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Voluntary Inter-Cultural Exchange and Understanding Groups: The Roots of Success in U. S. Sister City Programs

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image of International Journal of Comparative Sociology
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Sister City Programs (SCPs) are an important type of inter-cultural exchange program. This paper reports on a largely qualitative evaluation of a purposive sample of U.S. SCPs (108 affiliations) based on observations, content analysis and nearly 2,000 interviews in 21 countries. Often originating because of U.S. immigrants from some non-U.S. country or their descendants, SCPs are usually bi-national volunteer groups with, in principle, Sister City Committees on both sides. Success of SCPs was defined in terms of their being two-sided (reciprocal) and promoting mutual friendship and understanding across cultures through various activities mainly run by a Sister City Committee. Youth exchanges were often success-promoting, especially when carefully organized and lasting a month or so. Exchanges involving families and friends were also often success-promoting if they lasted long enough, involved reciprocal homestays and close relationships, with someone learning the other's language. Not very successful were exchanges of mayors and city officials, which tended to be very formal and impersonal. Similarly unsuccessful were tourist activities (often unreciprocated), which were generally brief and superficial, with hotel stays and minimal contact between visitors and residents. About one-fourth of SCPs with one side in the U.S. seemed dormant or "dead," for a variety or reasons. Another one-half of SCPs engage in some activities but do not reach a high level of people-to-people exchange. The final one-fourth achieve substantial people-to-people exchange. For the latter programs, there is substantial impact on inter-cultural understanding at the level of individuals.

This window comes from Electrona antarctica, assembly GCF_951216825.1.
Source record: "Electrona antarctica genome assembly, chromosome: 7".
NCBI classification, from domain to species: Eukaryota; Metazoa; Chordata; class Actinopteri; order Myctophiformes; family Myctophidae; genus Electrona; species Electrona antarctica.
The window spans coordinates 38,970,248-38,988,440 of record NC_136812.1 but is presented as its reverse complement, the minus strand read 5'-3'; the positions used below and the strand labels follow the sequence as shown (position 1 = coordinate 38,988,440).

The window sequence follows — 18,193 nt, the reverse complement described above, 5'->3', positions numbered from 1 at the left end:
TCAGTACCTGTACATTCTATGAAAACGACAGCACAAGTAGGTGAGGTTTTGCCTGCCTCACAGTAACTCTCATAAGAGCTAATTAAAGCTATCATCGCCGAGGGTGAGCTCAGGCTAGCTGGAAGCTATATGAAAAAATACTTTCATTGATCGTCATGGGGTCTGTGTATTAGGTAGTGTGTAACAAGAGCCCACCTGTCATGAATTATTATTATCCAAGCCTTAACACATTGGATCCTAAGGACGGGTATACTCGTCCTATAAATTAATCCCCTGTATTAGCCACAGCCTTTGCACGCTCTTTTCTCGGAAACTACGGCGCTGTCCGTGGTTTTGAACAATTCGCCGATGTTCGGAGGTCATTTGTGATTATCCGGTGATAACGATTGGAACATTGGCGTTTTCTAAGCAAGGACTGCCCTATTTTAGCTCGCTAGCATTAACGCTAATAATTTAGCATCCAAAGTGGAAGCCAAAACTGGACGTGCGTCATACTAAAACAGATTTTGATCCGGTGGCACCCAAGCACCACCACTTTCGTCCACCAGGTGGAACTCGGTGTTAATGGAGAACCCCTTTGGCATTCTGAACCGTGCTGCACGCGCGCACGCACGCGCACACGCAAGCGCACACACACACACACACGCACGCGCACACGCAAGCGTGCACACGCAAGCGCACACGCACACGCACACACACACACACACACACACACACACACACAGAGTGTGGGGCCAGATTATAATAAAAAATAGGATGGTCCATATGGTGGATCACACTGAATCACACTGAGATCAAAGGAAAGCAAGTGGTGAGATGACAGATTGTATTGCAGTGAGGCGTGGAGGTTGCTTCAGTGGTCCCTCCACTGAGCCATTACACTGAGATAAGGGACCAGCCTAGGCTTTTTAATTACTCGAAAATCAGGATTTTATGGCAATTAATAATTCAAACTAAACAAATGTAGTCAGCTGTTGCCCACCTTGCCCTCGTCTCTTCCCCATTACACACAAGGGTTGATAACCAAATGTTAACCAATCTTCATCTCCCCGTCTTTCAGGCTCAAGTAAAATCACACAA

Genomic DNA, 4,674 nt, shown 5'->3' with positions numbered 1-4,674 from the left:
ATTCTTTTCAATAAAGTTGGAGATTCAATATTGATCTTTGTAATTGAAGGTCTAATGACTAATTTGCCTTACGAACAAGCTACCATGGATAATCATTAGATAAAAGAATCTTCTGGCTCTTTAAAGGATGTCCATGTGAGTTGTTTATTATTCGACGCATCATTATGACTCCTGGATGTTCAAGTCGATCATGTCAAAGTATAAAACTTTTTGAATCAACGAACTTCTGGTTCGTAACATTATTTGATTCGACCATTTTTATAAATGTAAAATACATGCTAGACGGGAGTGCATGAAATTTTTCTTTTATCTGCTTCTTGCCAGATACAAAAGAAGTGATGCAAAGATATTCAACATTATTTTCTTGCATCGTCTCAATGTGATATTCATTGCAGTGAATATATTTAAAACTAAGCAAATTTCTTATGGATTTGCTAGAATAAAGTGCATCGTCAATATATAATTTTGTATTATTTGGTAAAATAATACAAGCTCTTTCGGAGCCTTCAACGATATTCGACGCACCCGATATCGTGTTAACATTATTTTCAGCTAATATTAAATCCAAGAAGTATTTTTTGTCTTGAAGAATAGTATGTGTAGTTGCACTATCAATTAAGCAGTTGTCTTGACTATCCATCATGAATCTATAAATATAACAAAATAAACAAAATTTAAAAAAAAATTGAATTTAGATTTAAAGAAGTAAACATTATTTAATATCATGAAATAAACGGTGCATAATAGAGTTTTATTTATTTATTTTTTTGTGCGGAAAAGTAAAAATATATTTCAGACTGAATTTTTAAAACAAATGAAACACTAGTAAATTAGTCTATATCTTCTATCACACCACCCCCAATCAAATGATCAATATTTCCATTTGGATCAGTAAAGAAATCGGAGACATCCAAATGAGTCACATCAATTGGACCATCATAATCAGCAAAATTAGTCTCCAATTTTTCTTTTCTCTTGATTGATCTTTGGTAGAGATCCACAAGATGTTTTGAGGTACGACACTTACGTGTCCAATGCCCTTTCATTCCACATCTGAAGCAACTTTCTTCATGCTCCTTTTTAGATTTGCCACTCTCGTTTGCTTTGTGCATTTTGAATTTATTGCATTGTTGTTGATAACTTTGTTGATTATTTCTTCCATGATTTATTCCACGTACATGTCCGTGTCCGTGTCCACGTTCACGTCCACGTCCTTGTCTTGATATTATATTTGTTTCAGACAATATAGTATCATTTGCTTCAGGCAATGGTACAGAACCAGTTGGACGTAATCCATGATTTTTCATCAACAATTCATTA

Affiliations: 1: Department of Sociology, Boston College, Chestnut Hill, MA 02167, U.S.A.


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